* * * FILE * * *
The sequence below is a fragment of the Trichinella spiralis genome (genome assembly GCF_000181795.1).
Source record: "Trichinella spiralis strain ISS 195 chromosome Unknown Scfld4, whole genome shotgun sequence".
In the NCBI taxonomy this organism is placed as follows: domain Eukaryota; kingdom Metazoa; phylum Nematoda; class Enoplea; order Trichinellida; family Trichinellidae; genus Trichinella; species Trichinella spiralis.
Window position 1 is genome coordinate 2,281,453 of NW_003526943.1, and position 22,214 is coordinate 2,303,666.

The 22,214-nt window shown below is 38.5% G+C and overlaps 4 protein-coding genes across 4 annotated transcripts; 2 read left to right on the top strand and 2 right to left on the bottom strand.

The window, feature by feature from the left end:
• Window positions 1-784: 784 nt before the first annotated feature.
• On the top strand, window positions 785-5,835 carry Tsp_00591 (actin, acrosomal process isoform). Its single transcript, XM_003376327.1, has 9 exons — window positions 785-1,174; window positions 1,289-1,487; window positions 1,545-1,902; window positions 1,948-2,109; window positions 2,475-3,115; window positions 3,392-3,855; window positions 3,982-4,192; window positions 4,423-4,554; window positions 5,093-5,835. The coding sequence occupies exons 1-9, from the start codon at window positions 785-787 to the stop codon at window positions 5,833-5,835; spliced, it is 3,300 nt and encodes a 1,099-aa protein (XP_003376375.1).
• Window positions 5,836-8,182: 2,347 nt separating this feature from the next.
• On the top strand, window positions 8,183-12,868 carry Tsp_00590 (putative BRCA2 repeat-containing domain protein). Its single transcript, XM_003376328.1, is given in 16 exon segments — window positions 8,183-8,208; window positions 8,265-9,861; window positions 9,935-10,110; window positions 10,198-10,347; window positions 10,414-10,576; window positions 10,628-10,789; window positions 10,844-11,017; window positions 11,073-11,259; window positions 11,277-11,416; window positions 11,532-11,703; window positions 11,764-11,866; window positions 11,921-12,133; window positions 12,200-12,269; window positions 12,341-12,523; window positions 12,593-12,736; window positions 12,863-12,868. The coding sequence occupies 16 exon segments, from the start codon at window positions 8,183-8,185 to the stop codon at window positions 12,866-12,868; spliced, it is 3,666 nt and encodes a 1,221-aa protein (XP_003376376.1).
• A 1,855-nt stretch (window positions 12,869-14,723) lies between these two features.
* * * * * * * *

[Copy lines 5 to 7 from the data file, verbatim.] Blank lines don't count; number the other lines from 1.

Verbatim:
The 22,214-nt window shown below is 38.5% G+C and overlaps 4 protein-coding genes across 4 annotated transcripts; 2 read left to right on the top strand and 2 right to left on the bottom strand.

The window, feature by feature from the left end:
• Window positions 1-784: 784 nt before the first annotated feature.